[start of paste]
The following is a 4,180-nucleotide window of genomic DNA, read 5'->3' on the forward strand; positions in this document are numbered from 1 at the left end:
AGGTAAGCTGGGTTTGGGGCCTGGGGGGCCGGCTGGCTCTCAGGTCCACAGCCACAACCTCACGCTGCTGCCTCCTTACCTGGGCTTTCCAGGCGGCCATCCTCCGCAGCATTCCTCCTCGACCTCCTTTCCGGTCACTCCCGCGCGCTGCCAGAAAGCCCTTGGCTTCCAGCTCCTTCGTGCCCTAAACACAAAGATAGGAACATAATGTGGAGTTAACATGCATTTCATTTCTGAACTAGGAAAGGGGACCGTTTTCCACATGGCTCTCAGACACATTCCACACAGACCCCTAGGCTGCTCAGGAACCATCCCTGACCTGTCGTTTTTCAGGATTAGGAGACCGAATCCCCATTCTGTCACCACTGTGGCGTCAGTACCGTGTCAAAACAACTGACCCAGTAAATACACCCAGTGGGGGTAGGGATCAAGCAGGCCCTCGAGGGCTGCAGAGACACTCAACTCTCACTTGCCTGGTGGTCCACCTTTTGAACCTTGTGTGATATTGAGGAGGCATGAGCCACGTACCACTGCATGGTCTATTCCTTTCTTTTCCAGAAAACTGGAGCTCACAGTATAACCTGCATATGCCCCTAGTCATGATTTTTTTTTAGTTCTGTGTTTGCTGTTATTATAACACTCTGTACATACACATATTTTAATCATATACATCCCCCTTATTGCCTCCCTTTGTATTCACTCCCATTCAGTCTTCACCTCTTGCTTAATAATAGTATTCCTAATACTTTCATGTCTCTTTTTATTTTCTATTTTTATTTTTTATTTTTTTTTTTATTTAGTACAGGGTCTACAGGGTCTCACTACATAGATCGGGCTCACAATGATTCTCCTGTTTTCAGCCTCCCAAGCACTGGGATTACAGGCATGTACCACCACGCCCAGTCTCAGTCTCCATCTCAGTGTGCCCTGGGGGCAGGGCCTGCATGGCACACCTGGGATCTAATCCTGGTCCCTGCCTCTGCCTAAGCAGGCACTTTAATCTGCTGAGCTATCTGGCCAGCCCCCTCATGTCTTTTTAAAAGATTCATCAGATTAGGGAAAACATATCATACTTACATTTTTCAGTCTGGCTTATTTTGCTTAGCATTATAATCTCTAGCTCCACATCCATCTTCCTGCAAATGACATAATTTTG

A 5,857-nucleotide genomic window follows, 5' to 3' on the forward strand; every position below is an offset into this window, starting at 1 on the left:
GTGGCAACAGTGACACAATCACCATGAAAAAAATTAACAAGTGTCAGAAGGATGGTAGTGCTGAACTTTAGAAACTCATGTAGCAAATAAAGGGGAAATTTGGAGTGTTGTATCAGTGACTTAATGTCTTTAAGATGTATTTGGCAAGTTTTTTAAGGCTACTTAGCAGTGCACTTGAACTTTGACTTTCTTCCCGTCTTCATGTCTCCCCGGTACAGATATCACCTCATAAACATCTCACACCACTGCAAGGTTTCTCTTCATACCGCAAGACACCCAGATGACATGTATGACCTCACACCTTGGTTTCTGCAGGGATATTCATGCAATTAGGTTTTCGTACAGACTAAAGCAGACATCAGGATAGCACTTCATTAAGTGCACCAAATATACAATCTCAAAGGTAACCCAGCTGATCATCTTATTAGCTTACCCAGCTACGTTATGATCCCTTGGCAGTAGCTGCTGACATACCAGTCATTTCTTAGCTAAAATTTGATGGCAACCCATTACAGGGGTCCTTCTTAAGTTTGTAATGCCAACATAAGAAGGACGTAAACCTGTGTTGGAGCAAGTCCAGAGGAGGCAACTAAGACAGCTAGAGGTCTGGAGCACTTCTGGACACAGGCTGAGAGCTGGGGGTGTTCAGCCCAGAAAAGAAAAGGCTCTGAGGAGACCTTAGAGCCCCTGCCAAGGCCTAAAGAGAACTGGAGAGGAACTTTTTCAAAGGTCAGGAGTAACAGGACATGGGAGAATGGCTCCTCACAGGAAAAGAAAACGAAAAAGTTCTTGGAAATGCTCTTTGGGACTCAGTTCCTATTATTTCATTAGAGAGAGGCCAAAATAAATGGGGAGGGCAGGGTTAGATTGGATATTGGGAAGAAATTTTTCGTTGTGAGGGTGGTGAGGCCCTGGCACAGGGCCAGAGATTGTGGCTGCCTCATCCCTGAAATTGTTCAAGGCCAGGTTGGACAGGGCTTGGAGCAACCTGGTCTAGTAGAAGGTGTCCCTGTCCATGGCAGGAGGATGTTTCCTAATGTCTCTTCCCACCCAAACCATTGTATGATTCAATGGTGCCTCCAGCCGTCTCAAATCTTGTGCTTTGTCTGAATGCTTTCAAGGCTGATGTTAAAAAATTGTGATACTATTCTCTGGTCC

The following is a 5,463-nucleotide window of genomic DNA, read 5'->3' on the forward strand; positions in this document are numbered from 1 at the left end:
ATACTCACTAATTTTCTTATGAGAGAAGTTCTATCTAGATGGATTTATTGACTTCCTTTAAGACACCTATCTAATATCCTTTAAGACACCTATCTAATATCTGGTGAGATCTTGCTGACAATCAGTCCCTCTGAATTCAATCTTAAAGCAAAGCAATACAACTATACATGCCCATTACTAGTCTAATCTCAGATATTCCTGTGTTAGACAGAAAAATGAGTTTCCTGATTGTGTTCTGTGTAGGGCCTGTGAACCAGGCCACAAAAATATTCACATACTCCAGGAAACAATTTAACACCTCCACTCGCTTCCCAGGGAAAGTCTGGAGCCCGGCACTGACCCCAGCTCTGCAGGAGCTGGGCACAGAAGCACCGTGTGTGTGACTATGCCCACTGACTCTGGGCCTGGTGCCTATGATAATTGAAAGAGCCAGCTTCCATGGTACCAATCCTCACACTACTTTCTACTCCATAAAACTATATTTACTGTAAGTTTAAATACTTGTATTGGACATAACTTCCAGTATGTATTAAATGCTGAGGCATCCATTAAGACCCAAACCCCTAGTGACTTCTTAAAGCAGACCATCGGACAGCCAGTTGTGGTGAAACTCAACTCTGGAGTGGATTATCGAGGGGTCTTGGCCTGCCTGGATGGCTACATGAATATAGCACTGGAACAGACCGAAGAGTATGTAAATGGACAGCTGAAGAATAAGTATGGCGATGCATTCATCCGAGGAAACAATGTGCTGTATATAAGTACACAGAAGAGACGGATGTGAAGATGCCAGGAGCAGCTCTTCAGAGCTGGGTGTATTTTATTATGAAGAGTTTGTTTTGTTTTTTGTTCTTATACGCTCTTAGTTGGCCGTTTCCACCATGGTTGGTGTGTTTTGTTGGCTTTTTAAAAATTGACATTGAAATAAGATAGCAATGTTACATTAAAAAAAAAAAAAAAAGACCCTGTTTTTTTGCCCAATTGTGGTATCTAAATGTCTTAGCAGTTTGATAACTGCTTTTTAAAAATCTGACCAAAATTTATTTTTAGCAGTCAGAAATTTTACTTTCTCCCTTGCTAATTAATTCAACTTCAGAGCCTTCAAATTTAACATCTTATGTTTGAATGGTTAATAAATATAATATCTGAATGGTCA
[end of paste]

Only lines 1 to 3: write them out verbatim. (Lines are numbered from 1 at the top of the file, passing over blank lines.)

The following is a 4,180-nucleotide window of genomic DNA, read 5'->3' on the forward strand; positions in this document are numbered from 1 at the left end:
AGGTAAGCTGGGTTTGGGGCCTGGGGGGCCGGCTGGCTCTCAGGTCCACAGCCACAACCTCACGCTGCTGCCTCCTTACCTGGGCTTTCCAGGCGGCCATCCTCCGCAGCATTCCTCCTCGACCTCCTTTCCGGTCACTCCCGCGCGCTGCCAGAAAGCCCTTGGCTTCCAGCTCCTTCGTGCCCTAAACACAAAGATAGGAACATAATGTGGAGTTAACATGCATTTCATTTCTGAACTAGGAAAGGGGACCGTTTTCCACATGGCTCTCAGACACATTCCACACAGACCCCTAGGCTGCTCAGGAACCATCCCTGACCTGTCGTTTTTCAGGATTAGGAGACCGAATCCCCATTCTGTCACCACTGTGGCGTCAGTACCGTGTCAAAACAACTGACCCAGTAAATACACCCAGTGGGGGTAGGGATCAAGCAGGCCCTCGAGGGCTGCAGAGACACTCAACTCTCACTTGCCTGGTGGTCCACCTTTTGAACCTTGTGTGATATTGAGGAGGCATGAGCCACGTACCACTGCATGGTCTATTCCTTTCTTTTCCAGAAAACTGGAGCTCACAGTATAACCTGCATATGCCCCTAGTCATGATTTTTTTTTAGTTCTGTGTTTGCTGTTATTATAACACTCTGTACATACACATATTTTAATCATATACATCCCCCTTATTGCCTCCCTTTGTATTCACTCCCATTCAGTCTTCACCTCTTGCTTAATAATAGTATTCCTAATACTTTCATGTCTCTTTTTATTTTCTATTTTTATTTTTTATTTTTTTTTTTATTTAGTACAGGGTCTACAGGGTCTCACTACATAGATCGGGCTCACAATGATTCTCCTGTTTTCAGCCTCCCAAGCACTGGGATTACAGGCATGTACCACCACGCCCAGTCTCAGTCTCCATCTCAGTGTGCCCTGGGGGCAGGGCCTGCATGGCACACCTGGGATCTAATCCTGGTCCCTGCCTCTGCCTAAGCAGGCACTTTAATCTGCTGAGCTATCTGGCCAGCCCCCTCATGTCTTTTTAAAAGATTCATCAGATTAGGGAAAACATATCATACTTACATTTTTCAGTCTGGCTTATTTTGCTTAGCATTATAATCTCTAGCTCCACATCCATCTTCCTGCAAATGACATAATTTTG

A 5,857-nucleotide genomic window follows, 5' to 3' on the forward strand; every position below is an offset into this window, starting at 1 on the left: